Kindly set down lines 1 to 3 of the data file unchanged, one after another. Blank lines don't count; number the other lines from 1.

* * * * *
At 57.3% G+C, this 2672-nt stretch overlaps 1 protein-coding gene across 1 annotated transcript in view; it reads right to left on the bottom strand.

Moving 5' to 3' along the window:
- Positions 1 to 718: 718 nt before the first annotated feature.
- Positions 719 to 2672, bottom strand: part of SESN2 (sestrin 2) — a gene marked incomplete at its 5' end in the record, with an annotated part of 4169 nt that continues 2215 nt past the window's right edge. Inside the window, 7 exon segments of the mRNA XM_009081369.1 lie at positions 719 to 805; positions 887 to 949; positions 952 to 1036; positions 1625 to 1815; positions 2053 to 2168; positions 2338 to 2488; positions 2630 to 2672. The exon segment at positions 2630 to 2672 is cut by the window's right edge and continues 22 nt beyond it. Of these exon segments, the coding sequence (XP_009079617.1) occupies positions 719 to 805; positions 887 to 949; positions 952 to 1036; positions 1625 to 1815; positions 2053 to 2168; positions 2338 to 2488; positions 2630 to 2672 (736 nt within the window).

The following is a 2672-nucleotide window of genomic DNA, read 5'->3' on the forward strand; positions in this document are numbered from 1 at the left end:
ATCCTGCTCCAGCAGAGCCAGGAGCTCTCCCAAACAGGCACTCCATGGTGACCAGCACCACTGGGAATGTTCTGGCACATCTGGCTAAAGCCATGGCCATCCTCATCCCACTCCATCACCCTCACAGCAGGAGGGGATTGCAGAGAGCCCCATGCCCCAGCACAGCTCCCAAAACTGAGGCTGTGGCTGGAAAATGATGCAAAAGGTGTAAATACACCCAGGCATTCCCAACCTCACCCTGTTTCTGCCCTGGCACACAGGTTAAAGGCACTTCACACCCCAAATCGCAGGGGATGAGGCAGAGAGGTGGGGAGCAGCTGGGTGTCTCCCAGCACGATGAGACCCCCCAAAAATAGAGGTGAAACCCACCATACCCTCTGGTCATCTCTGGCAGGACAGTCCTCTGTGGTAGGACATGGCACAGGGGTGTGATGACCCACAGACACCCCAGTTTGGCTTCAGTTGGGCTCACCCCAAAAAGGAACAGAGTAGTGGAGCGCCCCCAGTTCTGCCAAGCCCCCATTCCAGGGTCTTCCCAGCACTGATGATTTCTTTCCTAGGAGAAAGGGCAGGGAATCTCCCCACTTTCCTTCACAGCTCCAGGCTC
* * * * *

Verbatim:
At 57.3% G+C, this 2672-nt stretch overlaps 1 protein-coding gene across 1 annotated transcript in view; it reads right to left on the bottom strand.

Moving 5' to 3' along the window:
- Positions 1 to 718: 718 nt before the first annotated feature.